As an ambush predator, this toadfish hides within small crevasses and cracks along Cozumel’s shallow coral reefs with just the forward end of its face peeking out, making it somewhat difficult to spot. They are not called toadfish because they look like toads. The name originates from the fact that they produce a repetitive, audible croak that is associated with mating behavior.
If you hear their croak during a dive, start looking around the edges of the flat, sandy areas adjacent to the lower edges of the reef. Scan the edges of the sand flats where they border the bottom of the reef slopes, specifically looking for small recesses or caves. The toadfish can often be found inside low cave openings. Usually, only their bewhiskered faces will be visible.
Get as low as possible and follow the bottom edge of the reef until you find a low cave opening. Peer inside. If a toadfish is present, it will initially hold its ground. Approach slowly, so you will not startle the fish, causing it to withdraw farther into the interior of the reef.
Dive guides sometimes use commercial lures resembling squid to entice them out. Recently, some divers have been able to tempt toadfish out of their dens or caves by offering free meals of freshly speared lionfish. On occasion, I have been able to draw them out by mimicking the grunting sounds that they make.
If you are able to get a toadfish out in the open, move very slowly so you will not scare them. I like to take a test shot before I start looking for them, so that I will be pretty confident of my camera settings before approaching the toadfish. I like to shoot on manual settings, so I will usually do this for any type of shot of a possibly skittish subject.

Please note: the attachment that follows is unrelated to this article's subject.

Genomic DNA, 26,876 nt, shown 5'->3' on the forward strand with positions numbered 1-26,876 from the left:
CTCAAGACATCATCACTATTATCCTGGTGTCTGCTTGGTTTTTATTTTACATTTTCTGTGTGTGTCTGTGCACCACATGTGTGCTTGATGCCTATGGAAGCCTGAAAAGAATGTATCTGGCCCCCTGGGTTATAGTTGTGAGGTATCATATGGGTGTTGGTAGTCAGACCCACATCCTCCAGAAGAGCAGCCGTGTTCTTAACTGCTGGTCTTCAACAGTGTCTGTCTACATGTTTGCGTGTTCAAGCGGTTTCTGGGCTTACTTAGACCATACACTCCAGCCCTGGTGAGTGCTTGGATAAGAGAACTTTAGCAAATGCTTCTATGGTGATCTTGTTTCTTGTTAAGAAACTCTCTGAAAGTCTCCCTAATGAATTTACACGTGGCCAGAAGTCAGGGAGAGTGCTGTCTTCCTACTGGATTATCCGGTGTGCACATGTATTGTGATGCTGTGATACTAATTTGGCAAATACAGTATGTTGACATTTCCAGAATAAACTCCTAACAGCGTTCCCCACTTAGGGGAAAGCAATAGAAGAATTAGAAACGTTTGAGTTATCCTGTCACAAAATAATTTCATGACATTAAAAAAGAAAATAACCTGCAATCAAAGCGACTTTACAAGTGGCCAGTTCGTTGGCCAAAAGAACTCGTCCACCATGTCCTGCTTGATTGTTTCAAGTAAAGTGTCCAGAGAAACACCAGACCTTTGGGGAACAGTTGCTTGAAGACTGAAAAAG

Divers who want to find splendid toadfish to photograph, video or just observe for a while should talk to their guide before the dive, to get the guide to help find them. Toadfish can usually be found on many of the shallow reefs in Cozumel, including Paradise, Yucab and San Francisco Reefs. They are most often found on the western sides of these reefs.
Use the current to push you along as you listen for the tell-tale croaks or grunts they emit. Once you hear them and know they are present, get close to the sandy bottom, swim slowly and peer under ledges to look for the fish. Stay a foot or two from the sand, maintaining neutral buoyancy, and most importantly, slow down.
I like to use a reef stick to hold my position and examine an area more closely. The reef sticks also can be used as portable tripods. If you find a subject sitting on its doorstep, concentrate on getting a good image or two of the toadfish perched at the front of its cave, before you start thinking about ways of trying to entice it to come out in the open. Your guide may be able to coax one out, but remember that they are usually not too enthusiastic about leaving the safety of their dens.
At night, they can occasionally be found hunting out in the open. Since the fish is a nocturnal hunter, night dives improve your chances. Look for toadfish prowling the reef in search of small fishes, snails and polychaete worms. Remember to take your time on your dive, and enjoy the experience. The splendid toadfish is definitely one of my favorite fish to photograph in Cozumel. It is always a challenge to improve upon your previous shots.